I barely know how to turn on the TV in our house.
It’s pathetic but it was my little secret until, one evening, Mark asked for a movie and Feng was away.
“Honestly, Mark, I don’t think I know how to play a DVD other than on my computer.”
“Try, mommy! See, you just have to take the disk, put it in…”
“Yeah, I got this part, Mark. The problem is the remote. I mean, the remote controls, plural.”
There are three remote controls on the couch or the table. I pick them up and put them away all the time, but I never actually use them. One is to turn the TV on, the other is for cable TV, and the third one presumably controls the DVD player.
But there is theory and practice.
I turned the power bar and the DVD player on, Mark inserted the Ghostbuster disk and I pressed on the “play” button. The movie started but TV programming was still on. I vaguely remembered something about pressing on a “source” button to switch from Cable TV to DVD player.
Problem: three remote controls, three “source” buttons.
I tried one, no luck.
“You’re doing a good job, mommy!”
“Okay, gotta be this one, then… nope.”
“Mommy, I’m proud of you.”
“But it doesn’t work! Oh, fuck this shit. Sorry Mark. But frankly, why would you need three remote controls to operate a simple… see, this is what’s wrong with consumerism today…”
“Mommy, you tried, it’s good.”
“Right. Ahem, sorry. Do you want to… play with LEGO again?”
Mark gave me a pat on the back and went back to LEGO.
Then Feng arrived, fixed the issue and yes, you have to switch mode to DVD player with one of the damn “source” buttons—I think Mark knows which one, now.
I don’t watch TV. Not as a matter of principles—although I do find there are way too many commercials—, it’s just that whole sit-on-couch-don’t-move-just-watch part of “watching TV” doesn’t work in my routine. I read books on my Kindle before I sleep, at Starbucks or when I eat, and I listen to podcasts when I walk. These are the forms of entertainment that work best for me since I’m always on the go.
So yeah, podcasts.
I’m strongly recommending these four gems.
If you’ve ever wished you could eavesdrop on a therapy session, listen to Terrible, Thanks for Asking
“How are you?” is probably the top small-talk question, and society fully expect you to reply, “great, thanks!” Well, this podcast focuses on the honest answer we should occasionally be able to give—“terrible, thanks for asking.”
Nora McInerny Purmort, the host, knows something about pain and resilience: at 27, she was happily in love when her boyfriend learned he had brain cancer. They decided to make the most of the time they had left and got married, had a child and lived life to the fullest for three, short years until he passed away. Then Nora had to rebuild her life, which she does with humour, empathy and wisdom—in a way, she reminds me a lot of Gail, a talent Canadian photographer (and blogger!) who is now living a second (or third, or fourth…) life in Portugal with her husband.
A talented listener, Nora and her guest explore these moments when life really sucks. It’s not Hollywood, it’s reality. Heavy? You bet. Inspiring? This, as well.
If you’ve ever wished you could go back in time and fix a mistake, try Heavyweight
Despite its name, this podcast is not as emotionally charged as Terrible, Thanks for Asking, but it’s very touching.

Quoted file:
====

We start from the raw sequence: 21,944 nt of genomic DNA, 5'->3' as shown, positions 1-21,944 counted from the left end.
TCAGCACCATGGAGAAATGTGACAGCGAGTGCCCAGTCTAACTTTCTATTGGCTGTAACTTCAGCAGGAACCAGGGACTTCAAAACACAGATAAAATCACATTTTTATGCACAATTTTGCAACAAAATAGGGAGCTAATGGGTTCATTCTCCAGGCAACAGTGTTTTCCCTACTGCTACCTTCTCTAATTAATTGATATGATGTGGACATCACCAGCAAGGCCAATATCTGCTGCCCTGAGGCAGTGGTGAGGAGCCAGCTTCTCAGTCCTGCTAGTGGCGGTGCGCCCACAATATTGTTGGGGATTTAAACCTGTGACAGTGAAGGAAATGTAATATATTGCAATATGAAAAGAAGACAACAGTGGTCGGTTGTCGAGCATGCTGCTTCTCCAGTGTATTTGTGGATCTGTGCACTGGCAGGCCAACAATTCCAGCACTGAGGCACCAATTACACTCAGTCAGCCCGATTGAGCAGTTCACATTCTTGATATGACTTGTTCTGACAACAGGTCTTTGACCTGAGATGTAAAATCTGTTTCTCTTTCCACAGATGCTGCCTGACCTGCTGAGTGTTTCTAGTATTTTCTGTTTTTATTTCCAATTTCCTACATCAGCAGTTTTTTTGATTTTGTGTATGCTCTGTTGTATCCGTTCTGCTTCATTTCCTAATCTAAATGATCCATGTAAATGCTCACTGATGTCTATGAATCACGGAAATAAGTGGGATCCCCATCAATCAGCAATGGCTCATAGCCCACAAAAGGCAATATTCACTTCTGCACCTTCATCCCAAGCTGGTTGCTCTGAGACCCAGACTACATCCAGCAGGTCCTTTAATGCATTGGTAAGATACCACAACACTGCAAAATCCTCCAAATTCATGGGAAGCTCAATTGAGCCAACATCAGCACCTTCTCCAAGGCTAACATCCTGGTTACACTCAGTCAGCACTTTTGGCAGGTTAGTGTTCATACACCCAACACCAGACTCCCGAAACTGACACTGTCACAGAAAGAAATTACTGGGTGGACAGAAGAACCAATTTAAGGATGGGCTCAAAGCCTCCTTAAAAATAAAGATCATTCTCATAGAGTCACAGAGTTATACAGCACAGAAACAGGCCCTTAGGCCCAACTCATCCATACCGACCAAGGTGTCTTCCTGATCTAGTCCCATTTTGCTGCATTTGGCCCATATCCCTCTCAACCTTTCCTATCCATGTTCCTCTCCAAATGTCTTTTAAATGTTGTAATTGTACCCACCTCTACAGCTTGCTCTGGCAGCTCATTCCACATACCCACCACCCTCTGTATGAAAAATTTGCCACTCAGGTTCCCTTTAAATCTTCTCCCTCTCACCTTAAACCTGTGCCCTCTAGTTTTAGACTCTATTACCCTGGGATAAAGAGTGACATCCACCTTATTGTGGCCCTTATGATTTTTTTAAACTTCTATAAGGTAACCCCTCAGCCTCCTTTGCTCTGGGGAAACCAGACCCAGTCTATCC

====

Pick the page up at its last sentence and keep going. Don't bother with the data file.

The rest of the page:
Jonathan Goldstein, the host, goes right back to the moment when, in his guests’ lives, something still feels unsolved. From a man who wants to re-establish a relationship with his godchildren late in life to an old family feud, from a breakup to an episode where Moby, the singer, won’t give a CD back, explore different lives and different paths.
If you want to listen to a fascinating short psychological thriller, try Homecoming
I usually stick to non-fiction when it comes to podcasts but I was drawn to this scripted series from Gimlet Media, starring Catherine Keener, Oscar Isaac, David Schwimmer, David Cross, and Amy Sedaris.
Heidi Bergman is a caseworker from an experimental facility who is helping soldiers integrate back into post-combat life. While she is focusing on Walter Cruz, taking a holistic approach, her boss, Colin Belfast, has a different way of viewing things. Fast-forward five years, Heidi is now working as a waitress and is approached by a customer…
The story is told through an enigmatic collage of telephone calls, therapy sessions, and overheard conversations and each of the seven twenty-minute-long episodes ends on a cliffhanger—yes, the story is addictive.
If you want to listen to a long story that is a pure transformative experience, listen to S-Town
Announced by This American Life and Serial teams in February, the seven episodes of S-Town were all released on March 28 and the podcast has already attained blockbuster status.
At the beginning, you have a possible murder, a cynical horologist and the atmosphere of rural Alabama. Then there is a death, a treasure hunt and buried secrets. I won’t spoil it for you—just listen to the story.
This is one of the most quotable and surprising podcasts I’ve ever listened to. For the first ten minutes, as I was trying to decipher the local accent, I was wondering what I was listening to, fully expecting a story on corruption. But somewhere between the rambling of a cynical genius and the questionable clients and staff of a tattoo parlour, I lost track of the red herring and focused on what mattered—the people. I even cried. You might too.